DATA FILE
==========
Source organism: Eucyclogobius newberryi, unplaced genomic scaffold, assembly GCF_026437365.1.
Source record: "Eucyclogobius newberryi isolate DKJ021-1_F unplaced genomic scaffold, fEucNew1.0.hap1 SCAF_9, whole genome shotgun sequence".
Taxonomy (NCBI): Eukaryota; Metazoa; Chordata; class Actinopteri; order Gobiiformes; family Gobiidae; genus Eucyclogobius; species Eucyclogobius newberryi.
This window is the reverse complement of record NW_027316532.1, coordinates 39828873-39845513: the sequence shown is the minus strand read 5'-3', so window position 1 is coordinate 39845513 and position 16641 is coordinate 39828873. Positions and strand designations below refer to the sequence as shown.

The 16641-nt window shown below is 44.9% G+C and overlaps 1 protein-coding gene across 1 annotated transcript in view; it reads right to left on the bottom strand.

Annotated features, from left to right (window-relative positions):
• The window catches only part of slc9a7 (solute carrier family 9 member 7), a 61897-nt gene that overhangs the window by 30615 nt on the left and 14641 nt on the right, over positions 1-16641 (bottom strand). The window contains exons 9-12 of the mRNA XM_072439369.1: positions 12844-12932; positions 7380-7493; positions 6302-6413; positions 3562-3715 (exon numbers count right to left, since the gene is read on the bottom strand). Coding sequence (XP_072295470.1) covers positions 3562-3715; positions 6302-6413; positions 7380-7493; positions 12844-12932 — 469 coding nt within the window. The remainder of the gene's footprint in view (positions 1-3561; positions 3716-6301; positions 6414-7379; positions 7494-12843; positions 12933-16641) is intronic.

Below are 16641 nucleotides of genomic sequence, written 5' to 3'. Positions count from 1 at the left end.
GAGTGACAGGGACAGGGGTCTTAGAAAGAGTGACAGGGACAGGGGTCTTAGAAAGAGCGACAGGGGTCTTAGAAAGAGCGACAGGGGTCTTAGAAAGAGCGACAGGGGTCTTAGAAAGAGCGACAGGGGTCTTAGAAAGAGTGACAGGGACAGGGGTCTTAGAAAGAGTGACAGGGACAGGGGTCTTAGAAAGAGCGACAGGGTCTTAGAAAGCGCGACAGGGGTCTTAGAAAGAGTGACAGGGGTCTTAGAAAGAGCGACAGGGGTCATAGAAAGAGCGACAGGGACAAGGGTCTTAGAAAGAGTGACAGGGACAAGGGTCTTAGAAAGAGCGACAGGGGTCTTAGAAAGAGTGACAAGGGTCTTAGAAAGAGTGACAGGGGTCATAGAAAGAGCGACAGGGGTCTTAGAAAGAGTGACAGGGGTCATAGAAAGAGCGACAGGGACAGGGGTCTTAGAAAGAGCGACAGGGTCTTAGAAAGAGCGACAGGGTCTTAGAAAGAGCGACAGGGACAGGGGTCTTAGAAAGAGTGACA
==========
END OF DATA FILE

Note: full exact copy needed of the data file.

Source organism: Eucyclogobius newberryi, unplaced genomic scaffold, assembly GCF_026437365.1.
Source record: "Eucyclogobius newberryi isolate DKJ021-1_F unplaced genomic scaffold, fEucNew1.0.hap1 SCAF_9, whole genome shotgun sequence".
Taxonomy (NCBI): Eukaryota; Metazoa; Chordata; class Actinopteri; order Gobiiformes; family Gobiidae; genus Eucyclogobius; species Eucyclogobius newberryi.
This window is the reverse complement of record NW_027316532.1, coordinates 39828873-39845513: the sequence shown is the minus strand read 5'-3', so window position 1 is coordinate 39845513 and position 16641 is coordinate 39828873. Positions and strand designations below refer to the sequence as shown.

The 16641-nt window shown below is 44.9% G+C and overlaps 1 protein-coding gene across 1 annotated transcript in view; it reads right to left on the bottom strand.

Annotated features, from left to right (window-relative positions):
• The window catches only part of slc9a7 (solute carrier family 9 member 7), a 61897-nt gene that overhangs the window by 30615 nt on the left and 14641 nt on the right, over positions 1-16641 (bottom strand). The window contains exons 9-12 of the mRNA XM_072439369.1: positions 12844-12932; positions 7380-7493; positions 6302-6413; positions 3562-3715 (exon numbers count right to left, since the gene is read on the bottom strand). Coding sequence (XP_072295470.1) covers positions 3562-3715; positions 6302-6413; positions 7380-7493; positions 12844-12932 — 469 coding nt within the window. The remainder of the gene's footprint in view (positions 1-3561; positions 3716-6301; positions 6414-7379; positions 7494-12843; positions 12933-16641) is intronic.

Below are 16641 nucleotides of genomic sequence, written 5' to 3'. Positions count from 1 at the left end.
GAGTGACAGGGACAGGGGTCTTAGAAAGAGTGACAGGGACAGGGGTCTTAGAAAGAGCGACAGGGGTCTTAGAAAGAGCGACAGGGGTCTTAGAAAGAGCGACAGGGGTCTTAGAAAGAGCGACAGGGGTCTTAGAAAGAGTGACAGGGACAGGGGTCTTAGAAAGAGTGACAGGGACAGGGGTCTTAGAAAGAGCGACAGGGTCTTAGAAAGCGCGACAGGGGTCTTAGAAAGAGTGACAGGGGTCTTAGAAAGAGCGACAGGGGTCATAGAAAGAGCGACAGGGACAAGGGTCTTAGAAAGAGTGACAGGGACAAGGGTCTTAGAAAGAGCGACAGGGGTCTTAGAAAGAGTGACAAGGGTCTTAGAAAGAGTGACAGGGGTCATAGAAAGAGCGACAGGGGTCTTAGAAAGAGTGACAGGGGTCATAGAAAGAGCGACAGGGACAGGGGTCTTAGAAAGAGCGACAGGGTCTTAGAAAGAGCGACAGGGTCTTAGAAAGAGCGACAGGGACAGGGGTCTTAGAAAGAGTGACA